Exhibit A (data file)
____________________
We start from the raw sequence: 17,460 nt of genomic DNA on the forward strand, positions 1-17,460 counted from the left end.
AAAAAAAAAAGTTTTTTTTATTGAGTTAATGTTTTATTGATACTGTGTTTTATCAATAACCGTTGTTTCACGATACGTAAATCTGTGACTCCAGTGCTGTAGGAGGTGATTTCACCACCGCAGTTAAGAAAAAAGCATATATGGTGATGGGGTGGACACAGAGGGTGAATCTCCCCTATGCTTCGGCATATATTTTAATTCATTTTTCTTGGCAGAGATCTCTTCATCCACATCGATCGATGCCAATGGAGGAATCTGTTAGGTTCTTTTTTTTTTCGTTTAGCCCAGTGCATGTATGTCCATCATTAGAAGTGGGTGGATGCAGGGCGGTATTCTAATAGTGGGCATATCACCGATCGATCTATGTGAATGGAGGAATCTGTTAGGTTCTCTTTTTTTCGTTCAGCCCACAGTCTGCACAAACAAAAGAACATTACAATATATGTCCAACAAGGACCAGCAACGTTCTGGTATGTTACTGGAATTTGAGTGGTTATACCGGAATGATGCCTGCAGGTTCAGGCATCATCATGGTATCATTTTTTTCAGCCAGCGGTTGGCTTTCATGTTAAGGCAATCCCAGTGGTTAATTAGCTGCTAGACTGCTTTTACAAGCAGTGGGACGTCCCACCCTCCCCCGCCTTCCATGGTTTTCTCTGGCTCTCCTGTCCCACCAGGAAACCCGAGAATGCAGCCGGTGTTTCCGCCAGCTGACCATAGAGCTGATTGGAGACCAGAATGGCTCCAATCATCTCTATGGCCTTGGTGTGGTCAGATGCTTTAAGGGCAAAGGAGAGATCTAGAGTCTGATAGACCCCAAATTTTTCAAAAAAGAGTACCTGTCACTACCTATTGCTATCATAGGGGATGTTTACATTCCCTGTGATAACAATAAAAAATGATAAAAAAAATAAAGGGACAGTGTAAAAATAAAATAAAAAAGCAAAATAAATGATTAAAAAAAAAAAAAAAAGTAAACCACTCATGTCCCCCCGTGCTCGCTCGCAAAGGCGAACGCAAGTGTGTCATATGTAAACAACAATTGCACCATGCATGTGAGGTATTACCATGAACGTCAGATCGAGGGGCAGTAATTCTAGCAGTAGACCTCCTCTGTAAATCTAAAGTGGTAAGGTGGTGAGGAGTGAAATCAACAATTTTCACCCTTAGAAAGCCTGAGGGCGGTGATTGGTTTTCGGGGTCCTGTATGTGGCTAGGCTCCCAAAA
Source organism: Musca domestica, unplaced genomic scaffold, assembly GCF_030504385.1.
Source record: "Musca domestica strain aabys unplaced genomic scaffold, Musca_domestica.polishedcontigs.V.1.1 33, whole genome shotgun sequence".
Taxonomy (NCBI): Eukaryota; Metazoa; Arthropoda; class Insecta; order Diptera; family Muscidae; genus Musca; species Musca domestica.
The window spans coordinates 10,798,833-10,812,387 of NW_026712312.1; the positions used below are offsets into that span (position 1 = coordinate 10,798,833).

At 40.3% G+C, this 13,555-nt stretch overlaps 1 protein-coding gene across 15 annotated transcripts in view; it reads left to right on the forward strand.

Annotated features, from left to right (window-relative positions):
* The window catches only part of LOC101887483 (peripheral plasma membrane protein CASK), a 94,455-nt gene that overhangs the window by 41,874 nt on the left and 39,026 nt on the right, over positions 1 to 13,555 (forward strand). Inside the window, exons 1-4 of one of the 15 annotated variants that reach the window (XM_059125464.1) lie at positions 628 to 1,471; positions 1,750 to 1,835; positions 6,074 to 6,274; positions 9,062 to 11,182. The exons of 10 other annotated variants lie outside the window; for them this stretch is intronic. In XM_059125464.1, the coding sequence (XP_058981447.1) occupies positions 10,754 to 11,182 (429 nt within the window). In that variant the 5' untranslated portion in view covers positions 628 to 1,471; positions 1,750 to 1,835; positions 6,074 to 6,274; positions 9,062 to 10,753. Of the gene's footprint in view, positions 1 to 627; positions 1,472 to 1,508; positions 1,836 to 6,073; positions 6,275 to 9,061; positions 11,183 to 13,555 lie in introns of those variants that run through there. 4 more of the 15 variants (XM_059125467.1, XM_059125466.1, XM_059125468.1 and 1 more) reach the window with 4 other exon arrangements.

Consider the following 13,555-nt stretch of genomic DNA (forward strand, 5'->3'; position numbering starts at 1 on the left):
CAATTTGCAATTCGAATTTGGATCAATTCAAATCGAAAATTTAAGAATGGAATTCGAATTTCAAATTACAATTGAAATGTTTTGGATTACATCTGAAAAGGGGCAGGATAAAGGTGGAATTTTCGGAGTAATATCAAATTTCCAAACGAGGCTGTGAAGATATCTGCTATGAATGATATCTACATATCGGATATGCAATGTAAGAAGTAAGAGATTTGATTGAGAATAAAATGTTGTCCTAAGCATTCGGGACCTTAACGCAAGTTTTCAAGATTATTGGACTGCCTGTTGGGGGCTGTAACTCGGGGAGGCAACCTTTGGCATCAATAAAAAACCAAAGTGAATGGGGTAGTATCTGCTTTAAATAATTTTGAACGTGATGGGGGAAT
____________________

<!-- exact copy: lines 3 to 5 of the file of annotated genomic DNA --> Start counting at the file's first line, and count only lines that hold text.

Source organism: Musca domestica, unplaced genomic scaffold, assembly GCF_030504385.1.
Source record: "Musca domestica strain aabys unplaced genomic scaffold, Musca_domestica.polishedcontigs.V.1.1 33, whole genome shotgun sequence".
Taxonomy (NCBI): Eukaryota; Metazoa; Arthropoda; class Insecta; order Diptera; family Muscidae; genus Musca; species Musca domestica.